Revolutionizing Tradition: The 21st Century Rebranding of Kava as a Safe and Powerful Alternative – Debunking 10 Myths and Embracing a World Drug of Choice


Summary of: De-Mythologizing and Re-Branding of Kava as the New ‘world Drug’ of Choice. By Dr. Apo Aporosa. 2019


Citation: Aporosa, S. Apo. 2019. “De-Mythologizing and Re-Branding of Kava as the New ‘world Drug’ of Choice.” Drug Science, Policy and Law 5 (January): 2050324519876131.

Fast Summary: 

  • The document discusses the cultural context, misconceptions, and re-branding of kava, a traditional Pacific Island drink. It explores the history, legal status, and potential health effects of kava, as well as the media’s role in shaping perceptions.

Full Summary: 


The paper challenges the historical denigration of kava and aims to demystify its characterization. It examines the origin of the kava drink, its usage in traditional contexts, and the negative portrayal of kava from the time of Captain James Cook to the present. The paper also considers myths surrounding kava, such as its potential to cause liver damage, induce drunkenness, incapacitate users, and lead to addiction.

A Brief Outline of Kava’s Psychoactive and Medicinal Properties

Kava, known by various names like yaqona, sakau, ‘ava, ‘awa, is a traditional beverage prepared by cold water extraction of the ground organs of the plant Piper Methysticum. It is regulated as a ‘food’ in some countries like New Zealand.

Re-branding Kava – 21st Century Myth Making

Almost two decades ago, a prediction was made that kava would become a ‘world drug,’ possibly an ‘ethnic Valium or alcohol.’ This prediction seems to be becoming a reality, with kava trending in bars in the USA and other countries. However, increased use has spawned new myths, including sensational news headlines that kava can ‘kill.’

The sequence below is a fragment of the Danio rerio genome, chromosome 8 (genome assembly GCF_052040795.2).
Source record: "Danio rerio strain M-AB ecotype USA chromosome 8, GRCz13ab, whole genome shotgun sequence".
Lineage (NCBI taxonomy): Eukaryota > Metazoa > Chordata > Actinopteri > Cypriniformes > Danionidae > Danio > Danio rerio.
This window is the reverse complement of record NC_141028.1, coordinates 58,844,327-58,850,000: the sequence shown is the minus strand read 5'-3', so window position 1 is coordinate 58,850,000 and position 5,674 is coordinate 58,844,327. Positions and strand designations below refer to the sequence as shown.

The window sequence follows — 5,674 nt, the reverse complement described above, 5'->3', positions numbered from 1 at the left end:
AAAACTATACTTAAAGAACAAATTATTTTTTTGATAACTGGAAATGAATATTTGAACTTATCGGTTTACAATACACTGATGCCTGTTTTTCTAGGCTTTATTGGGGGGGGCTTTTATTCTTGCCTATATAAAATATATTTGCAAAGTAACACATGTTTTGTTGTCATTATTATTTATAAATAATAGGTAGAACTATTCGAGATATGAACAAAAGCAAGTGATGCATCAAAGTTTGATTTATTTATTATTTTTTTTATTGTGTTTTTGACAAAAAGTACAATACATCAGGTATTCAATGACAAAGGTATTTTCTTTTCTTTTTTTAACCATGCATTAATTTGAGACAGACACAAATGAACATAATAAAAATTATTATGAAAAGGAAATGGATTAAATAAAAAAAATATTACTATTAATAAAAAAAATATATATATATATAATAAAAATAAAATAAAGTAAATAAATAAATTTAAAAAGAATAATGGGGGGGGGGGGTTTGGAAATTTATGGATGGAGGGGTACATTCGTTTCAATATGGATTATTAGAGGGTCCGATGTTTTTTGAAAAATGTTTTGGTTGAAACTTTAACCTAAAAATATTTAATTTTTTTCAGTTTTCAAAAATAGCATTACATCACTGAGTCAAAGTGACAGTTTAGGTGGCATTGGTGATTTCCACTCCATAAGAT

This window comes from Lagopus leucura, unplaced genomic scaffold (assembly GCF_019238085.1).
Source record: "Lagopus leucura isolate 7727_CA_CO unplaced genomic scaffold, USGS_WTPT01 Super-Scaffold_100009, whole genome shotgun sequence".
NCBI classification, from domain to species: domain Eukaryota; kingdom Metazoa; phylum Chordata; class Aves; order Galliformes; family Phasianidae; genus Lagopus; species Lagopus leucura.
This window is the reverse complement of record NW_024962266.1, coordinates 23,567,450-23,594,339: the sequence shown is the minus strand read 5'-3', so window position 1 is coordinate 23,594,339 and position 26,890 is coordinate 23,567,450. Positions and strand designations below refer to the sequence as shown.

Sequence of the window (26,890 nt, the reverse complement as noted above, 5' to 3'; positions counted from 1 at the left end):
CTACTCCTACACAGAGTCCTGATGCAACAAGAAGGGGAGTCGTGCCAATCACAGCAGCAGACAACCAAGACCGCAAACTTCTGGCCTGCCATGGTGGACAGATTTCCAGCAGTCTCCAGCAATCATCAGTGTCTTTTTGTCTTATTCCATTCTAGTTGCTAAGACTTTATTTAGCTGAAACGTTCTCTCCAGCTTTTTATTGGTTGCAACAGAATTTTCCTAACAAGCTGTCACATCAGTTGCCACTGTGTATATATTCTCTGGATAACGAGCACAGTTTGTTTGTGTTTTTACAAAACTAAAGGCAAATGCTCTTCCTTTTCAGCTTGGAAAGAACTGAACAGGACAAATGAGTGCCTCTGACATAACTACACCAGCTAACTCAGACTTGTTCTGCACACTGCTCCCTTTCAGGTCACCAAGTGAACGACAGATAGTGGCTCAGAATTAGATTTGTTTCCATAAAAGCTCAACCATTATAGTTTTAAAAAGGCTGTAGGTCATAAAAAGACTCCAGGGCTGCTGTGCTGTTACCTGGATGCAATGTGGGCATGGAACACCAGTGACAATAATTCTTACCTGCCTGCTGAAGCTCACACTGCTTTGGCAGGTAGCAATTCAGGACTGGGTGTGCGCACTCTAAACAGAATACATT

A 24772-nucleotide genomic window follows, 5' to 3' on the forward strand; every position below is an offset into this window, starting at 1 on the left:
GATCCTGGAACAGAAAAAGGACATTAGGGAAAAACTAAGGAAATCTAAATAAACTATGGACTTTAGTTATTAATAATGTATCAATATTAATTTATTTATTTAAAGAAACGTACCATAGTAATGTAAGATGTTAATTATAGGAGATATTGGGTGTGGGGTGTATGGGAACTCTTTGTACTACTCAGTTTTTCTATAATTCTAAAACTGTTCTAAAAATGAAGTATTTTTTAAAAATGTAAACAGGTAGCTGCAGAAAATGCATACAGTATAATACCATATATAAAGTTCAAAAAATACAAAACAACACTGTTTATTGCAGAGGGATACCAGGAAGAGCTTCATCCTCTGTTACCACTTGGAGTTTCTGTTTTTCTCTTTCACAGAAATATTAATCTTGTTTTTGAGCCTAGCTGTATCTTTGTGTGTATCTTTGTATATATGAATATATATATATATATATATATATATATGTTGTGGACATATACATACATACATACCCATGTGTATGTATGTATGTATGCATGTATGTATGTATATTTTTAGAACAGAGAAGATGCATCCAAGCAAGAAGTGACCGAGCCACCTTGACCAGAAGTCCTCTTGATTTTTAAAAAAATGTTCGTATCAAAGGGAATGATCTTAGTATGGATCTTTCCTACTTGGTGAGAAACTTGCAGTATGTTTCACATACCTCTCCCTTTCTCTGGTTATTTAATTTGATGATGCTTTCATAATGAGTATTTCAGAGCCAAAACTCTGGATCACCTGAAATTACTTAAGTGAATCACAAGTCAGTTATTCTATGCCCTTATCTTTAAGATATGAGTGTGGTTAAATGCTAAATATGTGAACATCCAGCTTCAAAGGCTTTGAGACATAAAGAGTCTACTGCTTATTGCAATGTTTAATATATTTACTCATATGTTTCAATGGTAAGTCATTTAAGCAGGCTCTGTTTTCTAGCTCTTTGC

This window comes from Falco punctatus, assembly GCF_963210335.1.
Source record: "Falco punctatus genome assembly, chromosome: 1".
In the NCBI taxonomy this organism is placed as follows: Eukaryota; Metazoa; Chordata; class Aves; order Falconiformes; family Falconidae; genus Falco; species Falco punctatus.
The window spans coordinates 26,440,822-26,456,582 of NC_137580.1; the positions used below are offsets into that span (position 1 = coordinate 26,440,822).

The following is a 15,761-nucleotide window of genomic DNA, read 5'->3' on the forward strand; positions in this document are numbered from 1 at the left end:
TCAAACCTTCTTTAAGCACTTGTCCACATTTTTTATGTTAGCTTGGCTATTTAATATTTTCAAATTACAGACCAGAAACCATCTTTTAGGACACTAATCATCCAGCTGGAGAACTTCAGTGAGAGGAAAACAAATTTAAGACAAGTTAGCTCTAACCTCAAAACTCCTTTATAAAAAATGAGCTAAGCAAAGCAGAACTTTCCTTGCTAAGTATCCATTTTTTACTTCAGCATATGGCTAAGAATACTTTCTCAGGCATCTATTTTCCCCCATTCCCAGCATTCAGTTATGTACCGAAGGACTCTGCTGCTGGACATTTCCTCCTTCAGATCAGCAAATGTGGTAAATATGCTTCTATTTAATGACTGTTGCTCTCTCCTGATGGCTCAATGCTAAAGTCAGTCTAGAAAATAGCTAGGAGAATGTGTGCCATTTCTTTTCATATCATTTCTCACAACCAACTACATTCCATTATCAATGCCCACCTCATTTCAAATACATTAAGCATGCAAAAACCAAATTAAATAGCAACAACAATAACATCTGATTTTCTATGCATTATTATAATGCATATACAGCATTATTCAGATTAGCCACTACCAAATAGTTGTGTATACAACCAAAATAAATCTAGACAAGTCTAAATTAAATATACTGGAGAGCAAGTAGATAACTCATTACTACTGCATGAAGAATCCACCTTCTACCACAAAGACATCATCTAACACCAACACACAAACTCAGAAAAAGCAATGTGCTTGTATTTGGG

Misreporting and Misrepresentation

The paper highlights the misreporting of kava facts in peer-reviewed publications, making it difficult to distinguish fact from fiction. Misreporting has been unhelpful for doctors and pharmacists who are often the first point of information for those seeking knowledge on new medicine safety and use.


The article looks at the history of kava use in the Pacific, its variation across the diaspora, and how it may have many medicinal applications. While traditionally part of rites of passage, kava is still mythologized by many. Medical evidence is clear that kava is non-alcoholic, non-addictive, does not cause liver failure, and has not been the direct cause of any fatalities for the past 10 years worldwide. This contrasts with the statistics for tobacco and alcohol, which cause many thousands of mortalities each year.

Additional Notes

  • Cultural Sensitivity: The paper emphasizes the cultural significance of kava in the Pacific Islands.
  • Complex Legal Landscape: Kava’s legal status varies widely across countries.
  • Media Misrepresentation: The role of media in shaping misconceptions about kava is highlighted.
  • Potential Health Risks: While arguing that kava is generally safe, the paper acknowledges specific cases where misuse led to health issues.
  • Rebranding Efforts: The focus on re-branding kava as a safe and desirable alternative to other substances may interest those studying marketing, public relations, or cultural shifts in substance use.

Declaration of Conflicting Interests

The author declares no substantial conflicts of interest, except that he is of Fijian ancestry, frequently uses kava as part of his culture, and has previously farmed kava in rural Fiji.


The research was supported by the New Zealand Health Research Council under two Pacific post-doctoral awards.

The paper provides a comprehensive analysis of kava, challenging myths and misconceptions, and highlighting its potential as a safe alternative to conventional drugs. It emphasizes the need for accurate reporting and understanding of kava’s properties, reflecting a growing interest in natural products less harmful than traditional recreational drugs. The paper concludes with a positive outlook on kava’s future as the new ‘world drug’ of choice, valued not only for its calming effects but also for its array of medicinal benefits.

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